Industry Pro: Television Host Paige McCoy Smith
Today’s profile addresses a question I get A LOT from readers of YII and other aspiring entertainment pros. It goes something like this, “I am a midcareer professional outside the entertainment industry but I still harbor dreams of being in the biz. Is it too late for me?” Paige McCoy Smith might’ve had the same question a little over four years ago when the vision for her brand, The Not-So-Perfect Parent, was forming and she decided to take some action. The answer for her was “Absolutely NOT!” She is now a television host on a network affiliate morning show, the writer of a popular blog, a speaker, and a radio host. And all this, AFTER having had a successful career in another field. Read on to find out how she made the switch…
Current position: I am a parenting host for “Good Morning Texas,” a morning show on the ABC affiliate in Dallas.
College & degree: I received my Bachelors Degree in Communications from University of Colorado and my Masters in Marriage & Family therapy from Abilene Christian University.
Internship: During undergrad, I did a sports marketing internship for several years with our college athletic department.
Pre-Entertainment Career: For nine years, I worked at a large non-profit organization as their Vice President of Communications. I really enjoyed that, believed in the mission, and had a very fulfilling experience. But I essentially grew as far as I could grow in that capacity and was anxious to do something new. I ultimately began to craft my own brand, to shape my idea. I can explain how the epiphany happened…
Right after my firstborn arrived, I was feeling extremely overwhelmed like many new mothers. And I happened to be watching “Martha Stewart.” In that particular episode, she was shown literally pulling honey from a bee hive to use in a recipe. Then she wove her own rug. (She has her own loom!) And then she picked miniature corns out of her garden for recipes. And I started realizing this is a persona I could never attain. Especially when you add in having a child, the possibility of being this perfect person was completely out the door. So I developed a brand called The Not-So-Perfect Parent.
I sat on it for a while. I really thought about it, and I would dabble and I would start to put together a plan. Frankly, I spent a lot of time trying to ignore my inner voice that was encouraging me to try something new, to launch this idea. Eventually I decided to spend some considerable time focusing on it. I developed a very basic business plan and I started to shop it around to different places. I knew I wanted to launch it in a public forum. I wanted to test whether the concept resonated and if it would take root. I found myself on the doorstep of the president of the Dallas ABC affiliate, WFAA. I said, “Here’s my concept. Would you punch some holes in it for me and give me some advice and some insight as to how I could make this better and then make this happen?” And she said, “I think maybe you can make this happen here.” Of course, that panicked me. I had not done television at all and this was a Top 5 market. It was a bigger opportunity than I imagined. But it boiled down to a leap of faith. And I jumped.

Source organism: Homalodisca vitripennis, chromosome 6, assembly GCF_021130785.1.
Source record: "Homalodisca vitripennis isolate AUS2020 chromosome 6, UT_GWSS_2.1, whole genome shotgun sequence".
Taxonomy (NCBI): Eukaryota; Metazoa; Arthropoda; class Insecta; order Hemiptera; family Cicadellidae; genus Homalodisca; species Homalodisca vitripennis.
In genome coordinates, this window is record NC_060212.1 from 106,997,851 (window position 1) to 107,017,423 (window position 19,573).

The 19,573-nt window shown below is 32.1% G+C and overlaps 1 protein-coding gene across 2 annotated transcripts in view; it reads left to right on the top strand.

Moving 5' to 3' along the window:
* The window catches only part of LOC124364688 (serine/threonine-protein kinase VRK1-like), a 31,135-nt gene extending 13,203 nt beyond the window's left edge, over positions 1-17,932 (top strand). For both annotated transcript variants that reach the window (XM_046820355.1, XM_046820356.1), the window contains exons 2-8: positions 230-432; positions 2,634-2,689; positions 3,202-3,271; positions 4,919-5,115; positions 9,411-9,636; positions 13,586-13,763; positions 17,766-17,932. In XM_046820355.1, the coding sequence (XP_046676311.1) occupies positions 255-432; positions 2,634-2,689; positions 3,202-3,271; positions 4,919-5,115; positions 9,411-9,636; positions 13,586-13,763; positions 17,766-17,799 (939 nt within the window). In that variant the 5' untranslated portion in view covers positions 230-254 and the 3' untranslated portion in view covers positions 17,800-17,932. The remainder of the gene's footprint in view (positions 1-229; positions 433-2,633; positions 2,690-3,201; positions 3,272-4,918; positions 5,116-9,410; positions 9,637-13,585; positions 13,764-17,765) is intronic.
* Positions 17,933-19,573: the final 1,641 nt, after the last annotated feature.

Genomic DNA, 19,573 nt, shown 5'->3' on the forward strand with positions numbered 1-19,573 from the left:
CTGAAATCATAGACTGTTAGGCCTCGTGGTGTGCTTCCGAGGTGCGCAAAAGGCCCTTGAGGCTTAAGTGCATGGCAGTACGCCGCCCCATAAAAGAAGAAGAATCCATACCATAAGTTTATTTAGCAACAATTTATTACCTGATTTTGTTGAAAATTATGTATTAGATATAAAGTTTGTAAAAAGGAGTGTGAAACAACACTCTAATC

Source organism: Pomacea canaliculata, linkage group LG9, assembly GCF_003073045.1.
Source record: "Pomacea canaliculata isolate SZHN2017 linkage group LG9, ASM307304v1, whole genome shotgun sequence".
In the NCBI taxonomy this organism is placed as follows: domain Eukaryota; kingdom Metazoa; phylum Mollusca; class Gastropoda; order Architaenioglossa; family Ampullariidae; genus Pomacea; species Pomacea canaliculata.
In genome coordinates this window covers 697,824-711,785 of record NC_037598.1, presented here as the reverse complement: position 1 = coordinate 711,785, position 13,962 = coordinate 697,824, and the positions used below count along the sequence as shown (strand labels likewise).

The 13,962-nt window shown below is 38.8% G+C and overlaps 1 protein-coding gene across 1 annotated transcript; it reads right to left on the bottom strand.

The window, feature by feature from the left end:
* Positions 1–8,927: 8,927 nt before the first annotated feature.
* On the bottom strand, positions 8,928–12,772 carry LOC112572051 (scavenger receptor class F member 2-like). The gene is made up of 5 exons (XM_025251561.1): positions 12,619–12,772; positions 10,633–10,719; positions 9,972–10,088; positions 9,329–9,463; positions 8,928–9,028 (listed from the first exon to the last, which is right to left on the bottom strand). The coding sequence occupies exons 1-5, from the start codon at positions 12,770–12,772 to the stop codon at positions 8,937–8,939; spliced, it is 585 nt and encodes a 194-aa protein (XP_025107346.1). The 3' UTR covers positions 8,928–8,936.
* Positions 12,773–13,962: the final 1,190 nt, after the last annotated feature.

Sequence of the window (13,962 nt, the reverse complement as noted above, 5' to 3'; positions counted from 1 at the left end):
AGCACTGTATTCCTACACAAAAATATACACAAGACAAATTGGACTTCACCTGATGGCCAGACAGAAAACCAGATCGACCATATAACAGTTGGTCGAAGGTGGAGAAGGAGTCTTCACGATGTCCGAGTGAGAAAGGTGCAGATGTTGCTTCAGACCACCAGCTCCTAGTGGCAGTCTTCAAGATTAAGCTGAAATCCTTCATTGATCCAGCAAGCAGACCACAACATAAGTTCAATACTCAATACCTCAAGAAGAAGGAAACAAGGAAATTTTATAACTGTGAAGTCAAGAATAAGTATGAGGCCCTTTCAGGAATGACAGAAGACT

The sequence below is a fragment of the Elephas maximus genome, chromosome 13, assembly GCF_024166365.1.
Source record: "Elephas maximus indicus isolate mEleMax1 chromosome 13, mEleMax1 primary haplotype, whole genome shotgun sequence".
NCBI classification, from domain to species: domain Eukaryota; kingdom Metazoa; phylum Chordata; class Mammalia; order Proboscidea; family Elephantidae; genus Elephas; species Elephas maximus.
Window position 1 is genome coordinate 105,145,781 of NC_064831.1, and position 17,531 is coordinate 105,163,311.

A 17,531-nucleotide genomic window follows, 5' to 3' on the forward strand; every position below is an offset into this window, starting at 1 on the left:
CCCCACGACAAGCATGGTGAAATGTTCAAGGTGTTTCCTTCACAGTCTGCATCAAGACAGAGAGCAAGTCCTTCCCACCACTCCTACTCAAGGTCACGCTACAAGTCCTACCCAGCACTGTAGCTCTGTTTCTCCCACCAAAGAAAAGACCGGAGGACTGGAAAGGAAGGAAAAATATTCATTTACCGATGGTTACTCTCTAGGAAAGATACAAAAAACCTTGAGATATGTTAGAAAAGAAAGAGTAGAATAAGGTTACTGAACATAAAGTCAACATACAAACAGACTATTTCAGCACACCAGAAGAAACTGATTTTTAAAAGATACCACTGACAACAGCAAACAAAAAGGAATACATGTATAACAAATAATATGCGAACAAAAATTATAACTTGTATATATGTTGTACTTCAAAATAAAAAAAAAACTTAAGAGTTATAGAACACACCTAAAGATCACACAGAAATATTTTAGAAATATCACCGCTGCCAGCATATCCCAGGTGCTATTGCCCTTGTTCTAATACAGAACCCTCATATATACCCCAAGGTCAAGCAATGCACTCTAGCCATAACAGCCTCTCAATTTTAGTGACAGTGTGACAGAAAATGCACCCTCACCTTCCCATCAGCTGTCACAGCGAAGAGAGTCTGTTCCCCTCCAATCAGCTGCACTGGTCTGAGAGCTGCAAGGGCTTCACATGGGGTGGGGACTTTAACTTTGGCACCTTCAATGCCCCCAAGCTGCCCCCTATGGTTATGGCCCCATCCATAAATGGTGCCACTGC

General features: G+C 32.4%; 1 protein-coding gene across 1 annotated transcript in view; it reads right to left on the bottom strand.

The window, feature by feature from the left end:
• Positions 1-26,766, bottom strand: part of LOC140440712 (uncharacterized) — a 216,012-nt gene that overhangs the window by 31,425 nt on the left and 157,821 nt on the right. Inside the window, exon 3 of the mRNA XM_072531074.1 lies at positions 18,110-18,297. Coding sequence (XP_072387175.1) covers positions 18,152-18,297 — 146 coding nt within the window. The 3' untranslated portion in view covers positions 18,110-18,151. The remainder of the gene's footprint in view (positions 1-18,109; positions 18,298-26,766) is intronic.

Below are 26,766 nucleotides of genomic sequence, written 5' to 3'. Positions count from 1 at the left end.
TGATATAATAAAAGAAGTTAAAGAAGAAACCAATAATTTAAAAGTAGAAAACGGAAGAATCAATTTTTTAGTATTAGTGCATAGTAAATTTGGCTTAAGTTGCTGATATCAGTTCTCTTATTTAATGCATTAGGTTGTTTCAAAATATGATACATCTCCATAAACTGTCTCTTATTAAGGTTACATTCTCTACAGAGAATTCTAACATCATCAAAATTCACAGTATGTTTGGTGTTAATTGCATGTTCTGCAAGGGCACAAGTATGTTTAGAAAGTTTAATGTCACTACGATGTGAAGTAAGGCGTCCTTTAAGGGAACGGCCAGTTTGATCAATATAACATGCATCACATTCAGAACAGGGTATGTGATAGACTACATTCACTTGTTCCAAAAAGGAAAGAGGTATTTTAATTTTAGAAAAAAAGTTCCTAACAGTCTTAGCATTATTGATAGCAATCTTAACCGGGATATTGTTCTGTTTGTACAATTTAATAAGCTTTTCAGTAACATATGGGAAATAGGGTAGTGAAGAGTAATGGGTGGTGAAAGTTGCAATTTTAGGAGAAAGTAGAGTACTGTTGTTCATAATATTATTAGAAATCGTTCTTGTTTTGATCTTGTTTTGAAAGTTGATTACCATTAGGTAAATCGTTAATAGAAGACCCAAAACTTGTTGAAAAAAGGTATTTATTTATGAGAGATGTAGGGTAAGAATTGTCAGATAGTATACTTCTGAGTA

It was a difficult learning curve. I went from having a beautiful office, an administrative assistant, and a large staff to starting over, with a remote parking space and a tiny little cubicle. But even during the difficult times, I never for a moment regretted doing it. Since then, the concept has grown. I’m now in a position where I’m doing even more than what the not-so-perfect parent brought to “Good Morning Texas” to do. And I’m really excited about the future and the potential for it to grow even more. It’s been an amazing ride.
How did you get that first meeting? I knew the president of WFAA through my prior career. I called her and asked her for a favor, asked if she could sit down and listen to my idea. I really didn’t anticipate that it would ultimately turn into a job opportunity. I thought she would give me direction and advice and maybe some contacts. But she really took a chance on me.
Did you have a reel or anything? No. I didn’t. Isn’t that crazy? Actually, very soon after that first meeting, she had a medical crisis and she was gone for a few months. But during that time, she assigned her chief photographer to work with me to put together some of my segments. He spent hours and hours and hours with me. And that’s what you would call a reel, I guess, if you will. She wanted me to work with the best photographer on staff so the concept would take more shape. And after that, I was offered the job.
Did you create the website before or after you went on TV? I created it after I was on TV.
So I guess I don’t need to ask you what your big break was? Yeah, it was crazy. It was a very exciting opportunity.